Hungary chooses PwC partner to lead new anti-corruption body overseeing EU funds

BUDAPEST, November 4 (Reuters) – Hungary’s Court of Auditors has chosen PricewaterhouseCoopers forensic partner Ferenc Biro to lead a new anti-corruption body to be launched by mid-November as part of efforts to regain access to EU funds blocked due to corruption risks. .

Prime Minister Viktor Orban’s nationalist government has been locked in battles with Brussels over corruption, migration, LGBTQ rights and democratic standards.

In September, the EU executive recommended suspending some 7.5 billion euros ($7.3 billion) in funding for Hungary over corruption, the first such case in the 27-nation bloc under a new sanction intended to better protect the rule of law.

With inflation hitting two-decade highs and the economy heading for a sharp slowdown due to fallout from war in neighboring Ukraine, Hungary needs funds to stave off recession and stabilize its debt-ridden economy .

State Audit Office Chairman Laszlo Windisch chose Biro, whose application received the highest score and was also approved by a selection committee of candidates for the post, as part of 17 commitments made by Hungary to unlock EU funding.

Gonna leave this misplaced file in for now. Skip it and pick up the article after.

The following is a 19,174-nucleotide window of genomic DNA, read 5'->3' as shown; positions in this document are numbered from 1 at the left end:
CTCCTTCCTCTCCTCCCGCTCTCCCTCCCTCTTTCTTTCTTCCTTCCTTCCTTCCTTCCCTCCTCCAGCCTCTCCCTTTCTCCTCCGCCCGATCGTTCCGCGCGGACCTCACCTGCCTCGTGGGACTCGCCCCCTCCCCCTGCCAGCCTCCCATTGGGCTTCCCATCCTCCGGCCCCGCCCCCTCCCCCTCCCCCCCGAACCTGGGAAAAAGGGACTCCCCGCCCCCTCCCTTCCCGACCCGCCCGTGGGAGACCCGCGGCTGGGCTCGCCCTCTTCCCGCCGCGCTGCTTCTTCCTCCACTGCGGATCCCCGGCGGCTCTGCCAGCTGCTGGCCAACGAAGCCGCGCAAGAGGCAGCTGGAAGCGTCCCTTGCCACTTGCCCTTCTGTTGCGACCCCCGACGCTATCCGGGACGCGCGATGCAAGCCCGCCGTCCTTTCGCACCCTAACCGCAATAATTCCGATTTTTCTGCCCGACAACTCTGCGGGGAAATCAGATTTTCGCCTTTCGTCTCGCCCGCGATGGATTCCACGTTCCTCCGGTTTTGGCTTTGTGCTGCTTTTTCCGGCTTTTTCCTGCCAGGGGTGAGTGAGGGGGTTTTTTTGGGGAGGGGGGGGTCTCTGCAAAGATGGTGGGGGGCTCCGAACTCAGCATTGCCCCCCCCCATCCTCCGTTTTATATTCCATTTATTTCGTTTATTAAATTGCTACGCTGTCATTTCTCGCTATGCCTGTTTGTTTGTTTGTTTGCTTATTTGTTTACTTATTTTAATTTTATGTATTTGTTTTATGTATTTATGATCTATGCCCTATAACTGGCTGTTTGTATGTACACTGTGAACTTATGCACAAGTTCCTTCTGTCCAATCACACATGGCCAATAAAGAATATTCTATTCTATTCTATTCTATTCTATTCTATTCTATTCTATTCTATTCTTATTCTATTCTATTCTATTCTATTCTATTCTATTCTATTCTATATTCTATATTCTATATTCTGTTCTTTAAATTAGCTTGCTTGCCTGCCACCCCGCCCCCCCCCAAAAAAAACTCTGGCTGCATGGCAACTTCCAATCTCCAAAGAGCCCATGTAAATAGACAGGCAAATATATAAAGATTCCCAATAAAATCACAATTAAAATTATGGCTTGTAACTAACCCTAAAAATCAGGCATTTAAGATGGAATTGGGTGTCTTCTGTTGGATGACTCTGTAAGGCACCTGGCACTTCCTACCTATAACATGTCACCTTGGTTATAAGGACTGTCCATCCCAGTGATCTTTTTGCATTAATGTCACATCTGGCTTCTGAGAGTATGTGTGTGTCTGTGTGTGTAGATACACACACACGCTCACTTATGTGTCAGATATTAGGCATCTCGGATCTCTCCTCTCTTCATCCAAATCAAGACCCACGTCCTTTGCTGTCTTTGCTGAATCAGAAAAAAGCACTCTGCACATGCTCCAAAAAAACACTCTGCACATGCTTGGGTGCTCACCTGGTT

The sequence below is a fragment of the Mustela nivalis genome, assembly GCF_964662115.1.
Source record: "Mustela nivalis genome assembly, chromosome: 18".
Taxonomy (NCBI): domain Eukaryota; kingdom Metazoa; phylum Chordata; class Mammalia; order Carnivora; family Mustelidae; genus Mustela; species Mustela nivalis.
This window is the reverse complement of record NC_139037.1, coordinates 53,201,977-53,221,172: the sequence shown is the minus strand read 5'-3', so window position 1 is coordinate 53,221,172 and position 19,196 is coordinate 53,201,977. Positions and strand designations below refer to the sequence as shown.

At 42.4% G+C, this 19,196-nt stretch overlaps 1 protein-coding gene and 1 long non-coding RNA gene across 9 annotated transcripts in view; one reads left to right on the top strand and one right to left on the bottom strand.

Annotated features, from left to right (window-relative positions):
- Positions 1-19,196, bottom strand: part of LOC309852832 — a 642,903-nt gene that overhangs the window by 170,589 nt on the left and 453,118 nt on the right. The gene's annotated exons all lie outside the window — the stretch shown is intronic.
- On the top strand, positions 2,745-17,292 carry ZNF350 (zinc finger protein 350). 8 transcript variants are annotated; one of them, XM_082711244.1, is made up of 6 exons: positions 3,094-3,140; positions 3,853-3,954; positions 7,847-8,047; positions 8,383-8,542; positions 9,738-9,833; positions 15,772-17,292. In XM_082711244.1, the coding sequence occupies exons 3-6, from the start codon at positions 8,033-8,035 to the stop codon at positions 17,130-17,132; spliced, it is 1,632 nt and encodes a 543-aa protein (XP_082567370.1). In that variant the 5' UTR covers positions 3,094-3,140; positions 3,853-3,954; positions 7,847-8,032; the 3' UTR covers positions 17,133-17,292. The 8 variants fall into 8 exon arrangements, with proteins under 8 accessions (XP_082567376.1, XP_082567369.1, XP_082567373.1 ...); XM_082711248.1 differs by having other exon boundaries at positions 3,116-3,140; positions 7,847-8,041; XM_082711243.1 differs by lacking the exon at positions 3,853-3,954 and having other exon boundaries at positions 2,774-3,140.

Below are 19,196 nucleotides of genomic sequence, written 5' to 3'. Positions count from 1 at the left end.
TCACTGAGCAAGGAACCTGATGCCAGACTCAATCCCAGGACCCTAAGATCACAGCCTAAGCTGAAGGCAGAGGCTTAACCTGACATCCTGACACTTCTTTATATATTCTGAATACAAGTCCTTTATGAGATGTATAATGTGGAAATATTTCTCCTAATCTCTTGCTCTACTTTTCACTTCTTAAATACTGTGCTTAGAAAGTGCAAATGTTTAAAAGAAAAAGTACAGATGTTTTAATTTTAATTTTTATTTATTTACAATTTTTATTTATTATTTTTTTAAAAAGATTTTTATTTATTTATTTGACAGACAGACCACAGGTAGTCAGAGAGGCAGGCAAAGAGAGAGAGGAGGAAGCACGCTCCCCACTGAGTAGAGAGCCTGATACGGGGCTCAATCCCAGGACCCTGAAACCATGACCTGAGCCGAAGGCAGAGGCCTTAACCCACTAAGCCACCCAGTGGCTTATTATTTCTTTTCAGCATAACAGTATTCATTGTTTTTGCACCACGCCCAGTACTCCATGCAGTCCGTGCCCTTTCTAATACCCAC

Biro, a partner at PwC since September 2020, has experience in prevention, detection and compliance tasks based on his LinkedIn profile, with clients including high net worth individuals and large law firms.

Biro also worked at Ernst & Young, where he built and led a fraud detection and prevention team for over 13 years. Hungarian President Katalin Novak is due to appoint the new leaders of the Integrity Authority on Friday.

The body, which will be launched by November 19, will be responsible for strengthening the prevention, detection and correction of fraud, conflicts of interest and corruption.

The Authority and the members of its board of directors must be completely independent. It will have extensive powers such as that of ordering contracting authorities to suspend a procurement procedure and to request investigations.

($1 = 1.0229 euros)

Reporting by Gergely Szakacs Editing by Mark Potter

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